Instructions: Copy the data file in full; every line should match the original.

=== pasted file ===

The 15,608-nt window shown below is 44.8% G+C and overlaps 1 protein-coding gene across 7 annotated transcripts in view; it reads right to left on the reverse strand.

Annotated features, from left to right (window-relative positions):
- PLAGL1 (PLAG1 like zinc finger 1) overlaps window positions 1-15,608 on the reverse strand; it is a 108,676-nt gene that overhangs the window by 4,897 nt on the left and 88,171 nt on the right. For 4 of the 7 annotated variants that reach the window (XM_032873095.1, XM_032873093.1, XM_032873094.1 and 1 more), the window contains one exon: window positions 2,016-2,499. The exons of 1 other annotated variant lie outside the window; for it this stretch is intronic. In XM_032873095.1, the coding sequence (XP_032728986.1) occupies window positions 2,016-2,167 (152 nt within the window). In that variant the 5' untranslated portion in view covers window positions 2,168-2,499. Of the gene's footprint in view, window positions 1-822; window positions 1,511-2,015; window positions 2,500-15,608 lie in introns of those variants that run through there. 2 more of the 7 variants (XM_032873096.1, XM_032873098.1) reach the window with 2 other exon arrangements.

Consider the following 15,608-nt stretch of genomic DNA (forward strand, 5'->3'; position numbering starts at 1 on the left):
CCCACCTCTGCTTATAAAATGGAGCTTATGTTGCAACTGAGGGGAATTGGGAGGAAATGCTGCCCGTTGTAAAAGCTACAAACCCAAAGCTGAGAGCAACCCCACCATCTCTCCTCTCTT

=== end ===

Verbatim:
The 15,608-nt window shown below is 44.8% G+C and overlaps 1 protein-coding gene across 7 annotated transcripts in view; it reads right to left on the reverse strand.

Annotated features, from left to right (window-relative positions):
- PLAGL1 (PLAG1 like zinc finger 1) overlaps window positions 1-15,608 on the reverse strand; it is a 108,676-nt gene that overhangs the window by 4,897 nt on the left and 88,171 nt on the right. For 4 of the 7 annotated variants that reach the window (XM_032873095.1, XM_032873093.1, XM_032873094.1 and 1 more), the window contains one exon: window positions 2,016-2,499. The exons of 1 other annotated variant lie outside the window; for it this stretch is intronic. In XM_032873095.1, the coding sequence (XP_032728986.1) occupies window positions 2,016-2,167 (152 nt within the window). In that variant the 5' untranslated portion in view covers window positions 2,168-2,499. Of the gene's footprint in view, window positions 1-822; window positions 1,511-2,015; window positions 2,500-15,608 lie in introns of those variants that run through there. 2 more of the 7 variants (XM_032873096.1, XM_032873098.1) reach the window with 2 other exon arrangements.

Consider the following 15,608-nt stretch of genomic DNA (forward strand, 5'->3'; position numbering starts at 1 on the left):
CCCACCTCTGCTTATAAAATGGAGCTTATGTTGCAACTGAGGGGAATTGGGAGGAAATGCTGCCCGTTGTAAAAGCTACAAACCCAAAGCTGAGAGCAACCCCACCATCTCTCCTCTCTT